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8200CD CD Player and DAC
as reviewed by Andre Marc
Audiolab was founded in the U.K in the early 80’s, and was known for great sounding, overbuilt, and fairily priced gear. In the years since, they have seen their ups and downs, several owners, and at one point, they practically vanished. That all has changed. Their current owner since 2004, IAG Group Ltd, has poured significant resources into the brand. The result of this was the hiring of top notch engineering talent, which has led to the introduction of some very interesting, and well reviewed products by the U.K. audio press. Audiolab designs its current products in the U.K., and builds them in China, to very high standards.
When I first mentioned to a friend of mine that I would be reviewing an Audiolab product, he recalled a time when he worked at a HiFi dealer who sold Audiolab. He said he remembered impressively built, sweet sounding amplifiers, but they were hard to sell due to a lack of brand recognition. Well, fast forward to 2011 and it seems history has repeated itself, based on what arrived on my door step on a sunny day in July.
I arranged with the wonderful guys at Planet of Sound Distribution to review a product I had heard some buzz about, the new Audiolab 8200CD disc player and DAC, which currently retails for $1099. One could also call it a sophisticated DAC with a built in disc drive, as you will see. Audiolab sunk a lot of brain power into the 8200CD. There are two coaxial, and two TosLink digital inputs, both of which handle up to 176.4 Khz/24 bit material, and an asynchronous USB input that is 96 Khz/24 bit capable. There are also digital outputs, RCA and XLR outputs, and an IEC inlet for a detachable power cord.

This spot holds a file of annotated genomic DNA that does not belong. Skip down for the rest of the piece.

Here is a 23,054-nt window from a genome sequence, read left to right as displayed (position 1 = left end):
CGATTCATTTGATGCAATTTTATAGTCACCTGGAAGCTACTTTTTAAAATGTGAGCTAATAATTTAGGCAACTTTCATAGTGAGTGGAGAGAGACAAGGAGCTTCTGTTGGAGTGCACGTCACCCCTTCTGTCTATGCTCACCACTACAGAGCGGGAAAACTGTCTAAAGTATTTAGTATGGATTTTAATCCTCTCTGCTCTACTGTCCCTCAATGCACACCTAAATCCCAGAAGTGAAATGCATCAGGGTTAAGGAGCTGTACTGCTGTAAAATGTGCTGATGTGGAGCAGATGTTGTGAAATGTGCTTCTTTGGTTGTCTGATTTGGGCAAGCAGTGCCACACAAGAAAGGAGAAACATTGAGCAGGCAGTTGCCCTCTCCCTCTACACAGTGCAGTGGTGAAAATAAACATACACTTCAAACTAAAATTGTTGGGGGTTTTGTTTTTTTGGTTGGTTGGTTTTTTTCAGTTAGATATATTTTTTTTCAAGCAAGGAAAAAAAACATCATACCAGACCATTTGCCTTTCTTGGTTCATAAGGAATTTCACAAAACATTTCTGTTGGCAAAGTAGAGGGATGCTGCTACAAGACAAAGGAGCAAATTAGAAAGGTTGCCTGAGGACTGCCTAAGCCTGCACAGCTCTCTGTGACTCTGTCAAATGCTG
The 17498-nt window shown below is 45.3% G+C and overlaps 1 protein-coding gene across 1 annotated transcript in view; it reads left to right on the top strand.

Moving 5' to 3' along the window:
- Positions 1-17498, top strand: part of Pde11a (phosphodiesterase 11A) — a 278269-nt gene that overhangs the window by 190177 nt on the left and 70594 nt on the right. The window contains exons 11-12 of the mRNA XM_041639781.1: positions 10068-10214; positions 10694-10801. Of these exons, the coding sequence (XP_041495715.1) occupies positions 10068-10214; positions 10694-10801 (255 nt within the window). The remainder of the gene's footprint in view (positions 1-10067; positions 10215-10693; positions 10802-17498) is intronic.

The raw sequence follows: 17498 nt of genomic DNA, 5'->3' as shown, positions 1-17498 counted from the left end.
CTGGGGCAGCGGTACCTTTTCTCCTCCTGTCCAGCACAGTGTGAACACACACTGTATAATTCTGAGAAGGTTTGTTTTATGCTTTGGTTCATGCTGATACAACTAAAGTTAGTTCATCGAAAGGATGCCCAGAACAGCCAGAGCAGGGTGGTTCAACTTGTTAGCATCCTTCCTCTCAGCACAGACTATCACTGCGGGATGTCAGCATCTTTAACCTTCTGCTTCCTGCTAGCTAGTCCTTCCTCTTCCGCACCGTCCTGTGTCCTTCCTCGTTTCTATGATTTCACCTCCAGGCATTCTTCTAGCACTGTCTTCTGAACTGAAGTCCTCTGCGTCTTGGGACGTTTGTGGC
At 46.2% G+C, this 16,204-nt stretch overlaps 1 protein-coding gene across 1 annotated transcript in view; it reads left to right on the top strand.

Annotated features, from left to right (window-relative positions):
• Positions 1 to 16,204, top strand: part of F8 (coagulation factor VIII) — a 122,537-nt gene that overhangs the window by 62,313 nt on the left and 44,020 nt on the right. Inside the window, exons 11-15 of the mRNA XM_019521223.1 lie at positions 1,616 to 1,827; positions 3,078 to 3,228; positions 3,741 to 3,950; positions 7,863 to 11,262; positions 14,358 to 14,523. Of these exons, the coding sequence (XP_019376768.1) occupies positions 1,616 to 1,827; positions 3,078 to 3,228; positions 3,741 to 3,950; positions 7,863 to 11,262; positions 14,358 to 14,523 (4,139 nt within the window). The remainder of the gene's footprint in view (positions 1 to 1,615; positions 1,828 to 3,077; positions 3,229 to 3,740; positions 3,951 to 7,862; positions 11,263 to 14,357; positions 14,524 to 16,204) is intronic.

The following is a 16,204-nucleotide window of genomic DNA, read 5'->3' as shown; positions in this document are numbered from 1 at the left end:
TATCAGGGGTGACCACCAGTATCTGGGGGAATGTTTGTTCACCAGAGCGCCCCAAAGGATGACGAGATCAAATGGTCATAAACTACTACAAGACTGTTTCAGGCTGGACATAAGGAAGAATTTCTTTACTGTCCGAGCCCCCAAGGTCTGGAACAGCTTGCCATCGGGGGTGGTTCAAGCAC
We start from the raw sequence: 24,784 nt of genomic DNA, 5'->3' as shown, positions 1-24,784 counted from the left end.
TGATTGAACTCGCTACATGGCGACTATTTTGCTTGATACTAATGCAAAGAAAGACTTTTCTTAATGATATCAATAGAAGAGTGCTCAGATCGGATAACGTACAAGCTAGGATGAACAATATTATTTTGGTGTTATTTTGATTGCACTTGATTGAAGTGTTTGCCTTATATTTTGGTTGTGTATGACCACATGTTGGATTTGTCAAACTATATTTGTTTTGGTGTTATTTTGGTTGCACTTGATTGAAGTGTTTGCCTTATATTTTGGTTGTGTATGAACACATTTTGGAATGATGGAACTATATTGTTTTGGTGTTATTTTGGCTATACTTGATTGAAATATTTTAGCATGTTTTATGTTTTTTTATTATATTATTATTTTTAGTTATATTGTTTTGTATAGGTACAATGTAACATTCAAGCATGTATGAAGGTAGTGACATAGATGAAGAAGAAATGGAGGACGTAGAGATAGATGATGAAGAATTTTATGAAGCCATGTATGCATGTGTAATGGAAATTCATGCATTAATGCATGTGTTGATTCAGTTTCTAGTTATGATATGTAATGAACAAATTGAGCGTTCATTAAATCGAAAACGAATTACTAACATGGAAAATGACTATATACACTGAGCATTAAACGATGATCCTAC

The build quality and case work are excellent, and rarely seen at this price point. I happen to think the 8200CD is also rather attractive, with a brushed aluminum faceplate, and clean lines. But the beauty is not only skin deep. There is also some serious action going on under the hood. Inside you will find extremely high quality power supply systems, premium parts, and a discrete analog output stage, rather than the usual op-amps in this price range, and that's just for starters. Audiolab says they have paid special attention to AC filtering and jitter reduction.
The 8200CD uses an ESS Sabre32 DAC. All incoming digital signals are subject to a very sophisticated upsampling scheme. I strongly suggest checking out the down-loadable manual on the Audiolab website, as it is a rather detailed and fascinating description of the process and technology involved. One of the most interesting things about the unit is there are four user selectable filters provided for the listener to experiment with. There is Sharp Rolloff, Slow Rolloff, Optimal Spectrum, and Optimal Transient. Audiolab says Optimal Spectrum measures superbly, but includes pre-ringing, and ultimately recommends Optimal Transient, which measures “poorly”, but offers the most natural sound. During my listening sessions I mostly switched between these two filters, and I ended leaving Optimal Transient engaged most of the time.
Set up & Listening